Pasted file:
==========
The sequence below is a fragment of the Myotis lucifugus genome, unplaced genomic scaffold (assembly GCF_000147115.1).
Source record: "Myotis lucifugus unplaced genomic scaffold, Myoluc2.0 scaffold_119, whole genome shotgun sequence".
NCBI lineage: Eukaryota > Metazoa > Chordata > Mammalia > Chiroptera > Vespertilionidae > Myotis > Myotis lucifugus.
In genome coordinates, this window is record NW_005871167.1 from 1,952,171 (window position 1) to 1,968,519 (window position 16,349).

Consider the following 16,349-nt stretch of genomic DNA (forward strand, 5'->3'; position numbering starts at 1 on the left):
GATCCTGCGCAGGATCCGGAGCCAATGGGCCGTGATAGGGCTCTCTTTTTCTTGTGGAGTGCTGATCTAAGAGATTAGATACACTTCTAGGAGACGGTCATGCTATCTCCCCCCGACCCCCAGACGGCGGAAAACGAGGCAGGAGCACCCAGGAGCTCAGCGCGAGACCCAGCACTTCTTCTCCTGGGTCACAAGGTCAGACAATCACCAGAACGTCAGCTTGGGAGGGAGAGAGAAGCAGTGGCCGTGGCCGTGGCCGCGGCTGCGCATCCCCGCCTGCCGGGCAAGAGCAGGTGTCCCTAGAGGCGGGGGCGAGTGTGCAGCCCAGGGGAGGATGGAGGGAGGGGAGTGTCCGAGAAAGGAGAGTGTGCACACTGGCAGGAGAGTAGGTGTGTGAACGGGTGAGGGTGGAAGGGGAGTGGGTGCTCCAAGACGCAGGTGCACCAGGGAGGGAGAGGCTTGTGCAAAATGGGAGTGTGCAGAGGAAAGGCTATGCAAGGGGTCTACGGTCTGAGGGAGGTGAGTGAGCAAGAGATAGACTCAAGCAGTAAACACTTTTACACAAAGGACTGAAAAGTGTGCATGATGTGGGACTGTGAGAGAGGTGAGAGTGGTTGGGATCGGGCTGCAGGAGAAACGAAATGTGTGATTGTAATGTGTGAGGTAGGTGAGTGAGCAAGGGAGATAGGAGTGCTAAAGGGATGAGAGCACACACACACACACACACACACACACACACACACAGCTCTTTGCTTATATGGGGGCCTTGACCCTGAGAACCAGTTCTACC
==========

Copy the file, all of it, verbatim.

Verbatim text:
The sequence below is a fragment of the Myotis lucifugus genome, unplaced genomic scaffold (assembly GCF_000147115.1).
Source record: "Myotis lucifugus unplaced genomic scaffold, Myoluc2.0 scaffold_119, whole genome shotgun sequence".
NCBI lineage: Eukaryota > Metazoa > Chordata > Mammalia > Chiroptera > Vespertilionidae > Myotis > Myotis lucifugus.
In genome coordinates, this window is record NW_005871167.1 from 1,952,171 (window position 1) to 1,968,519 (window position 16,349).

Consider the following 16,349-nt stretch of genomic DNA (forward strand, 5'->3'; position numbering starts at 1 on the left):
GATCCTGCGCAGGATCCGGAGCCAATGGGCCGTGATAGGGCTCTCTTTTTCTTGTGGAGTGCTGATCTAAGAGATTAGATACACTTCTAGGAGACGGTCATGCTATCTCCCCCCGACCCCCAGACGGCGGAAAACGAGGCAGGAGCACCCAGGAGCTCAGCGCGAGACCCAGCACTTCTTCTCCTGGGTCACAAGGTCAGACAATCACCAGAACGTCAGCTTGGGAGGGAGAGAGAAGCAGTGGCCGTGGCCGTGGCCGCGGCTGCGCATCCCCGCCTGCCGGGCAAGAGCAGGTGTCCCTAGAGGCGGGGGCGAGTGTGCAGCCCAGGGGAGGATGGAGGGAGGGGAGTGTCCGAGAAAGGAGAGTGTGCACACTGGCAGGAGAGTAGGTGTGTGAACGGGTGAGGGTGGAAGGGGAGTGGGTGCTCCAAGACGCAGGTGCACCAGGGAGGGAGAGGCTTGTGCAAAATGGGAGTGTGCAGAGGAAAGGCTATGCAAGGGGTCTACGGTCTGAGGGAGGTGAGTGAGCAAGAGATAGACTCAAGCAGTAAACACTTTTACACAAAGGACTGAAAAGTGTGCATGATGTGGGACTGTGAGAGAGGTGAGAGTGGTTGGGATCGGGCTGCAGGAGAAACGAAATGTGTGATTGTAATGTGTGAGGTAGGTGAGTGAGCAAGGGAGATAGGAGTGCTAAAGGGATGAGAGCACACACACACACACACACACACACACACACACACAGCTCTTTGCTTATATGGGGGCCTTGACCCTGAGAACCAGTTCTACC